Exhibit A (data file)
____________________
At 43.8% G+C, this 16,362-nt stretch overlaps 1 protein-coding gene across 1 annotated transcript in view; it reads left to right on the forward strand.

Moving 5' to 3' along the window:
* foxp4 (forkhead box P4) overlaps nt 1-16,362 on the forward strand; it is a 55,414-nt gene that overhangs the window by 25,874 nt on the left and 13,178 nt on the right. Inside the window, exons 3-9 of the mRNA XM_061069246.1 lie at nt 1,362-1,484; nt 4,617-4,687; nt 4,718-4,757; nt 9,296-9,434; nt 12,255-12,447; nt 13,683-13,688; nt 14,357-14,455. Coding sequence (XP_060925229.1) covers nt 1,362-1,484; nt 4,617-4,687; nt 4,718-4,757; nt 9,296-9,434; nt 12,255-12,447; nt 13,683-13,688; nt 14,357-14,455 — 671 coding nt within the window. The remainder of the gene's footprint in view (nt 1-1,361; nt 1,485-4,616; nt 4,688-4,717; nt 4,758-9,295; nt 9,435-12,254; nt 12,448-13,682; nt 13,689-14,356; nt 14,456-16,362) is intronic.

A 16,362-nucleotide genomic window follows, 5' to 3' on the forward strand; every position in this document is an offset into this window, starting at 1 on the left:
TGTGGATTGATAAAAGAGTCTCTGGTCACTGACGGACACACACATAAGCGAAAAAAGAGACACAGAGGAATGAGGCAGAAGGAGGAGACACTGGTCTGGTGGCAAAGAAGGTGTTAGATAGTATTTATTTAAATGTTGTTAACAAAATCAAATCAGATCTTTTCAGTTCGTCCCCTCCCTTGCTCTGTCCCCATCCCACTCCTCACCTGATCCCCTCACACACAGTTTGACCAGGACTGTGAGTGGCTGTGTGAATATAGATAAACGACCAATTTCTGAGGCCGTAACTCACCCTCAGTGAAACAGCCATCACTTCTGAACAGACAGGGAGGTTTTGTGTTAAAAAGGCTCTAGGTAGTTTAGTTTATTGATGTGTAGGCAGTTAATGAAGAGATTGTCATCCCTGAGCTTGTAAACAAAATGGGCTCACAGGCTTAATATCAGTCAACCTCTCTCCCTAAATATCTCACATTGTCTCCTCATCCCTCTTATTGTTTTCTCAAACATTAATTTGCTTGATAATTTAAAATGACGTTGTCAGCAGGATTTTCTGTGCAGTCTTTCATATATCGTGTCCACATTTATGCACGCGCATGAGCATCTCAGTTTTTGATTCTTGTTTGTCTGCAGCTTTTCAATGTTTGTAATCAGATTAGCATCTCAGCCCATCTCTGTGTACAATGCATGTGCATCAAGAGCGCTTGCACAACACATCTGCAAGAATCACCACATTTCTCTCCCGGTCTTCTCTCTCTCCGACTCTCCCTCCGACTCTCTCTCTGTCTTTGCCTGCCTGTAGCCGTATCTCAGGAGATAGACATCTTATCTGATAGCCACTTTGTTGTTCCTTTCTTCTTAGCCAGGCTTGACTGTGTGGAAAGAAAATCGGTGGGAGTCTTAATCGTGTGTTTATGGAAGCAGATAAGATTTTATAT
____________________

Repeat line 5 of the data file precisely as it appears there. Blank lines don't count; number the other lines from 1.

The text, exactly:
TGTGGATTGATAAAAGAGTCTCTGGTCACTGACGGACACACACATAAGCGAAAAAAGAGACACAGAGGAATGAGGCAGAAGGAGGAGACACTGGTCTGGTGGCAAAGAAGGTGTTAGATAGTATTTATTTAAATGTTGTTAACAAAATCAAATCAGATCTTTTCAGTTCGTCCCCTCCCTTGCTCTGTCCCCATCCCACTCCTCACCTGATCCCCTCACACACAGTTTGACCAGGACTGTGAGTGGCTGTGTGAATATAGATAAACGACCAATTTCTGAGGCCGTAACTCACCCTCAGTGAAACAGCCATCACTTCTGAACAGACAGGGAGGTTTTGTGTTAAAAAGGCTCTAGGTAGTTTAGTTTATTGATGTGTAGGCAGTTAATGAAGAGATTGTCATCCCTGAGCTTGTAAACAAAATGGGCTCACAGGCTTAATATCAGTCAACCTCTCTCCCTAAATATCTCACATTGTCTCCTCATCCCTCTTATTGTTTTCTCAAACATTAATTTGCTTGATAATTTAAAATGACGTTGTCAGCAGGATTTTCTGTGCAGTCTTTCATATATCGTGTCCACATTTATGCACGCGCATGAGCATCTCAGTTTTTGATTCTTGTTTGTCTGCAGCTTTTCAATGTTTGTAATCAGATTAGCATCTCAGCCCATCTCTGTGTACAATGCATGTGCATCAAGAGCGCTTGCACAACACATCTGCAAGAATCACCACATTTCTCTCCCGGTCTTCTCTCTCTCCGACTCTCCCTCCGACTCTCTCTCTGTCTTTGCCTGCCTGTAGCCGTATCTCAGGAGATAGACATCTTATCTGATAGCCACTTTGTTGTTCCTTTCTTCTTAGCCAGGCTTGACTGTGTGGAAAGAAAATCGGTGGGAGTCTTAATCGTGTGTTTATGGAAGCAGATAAGATTTTATAT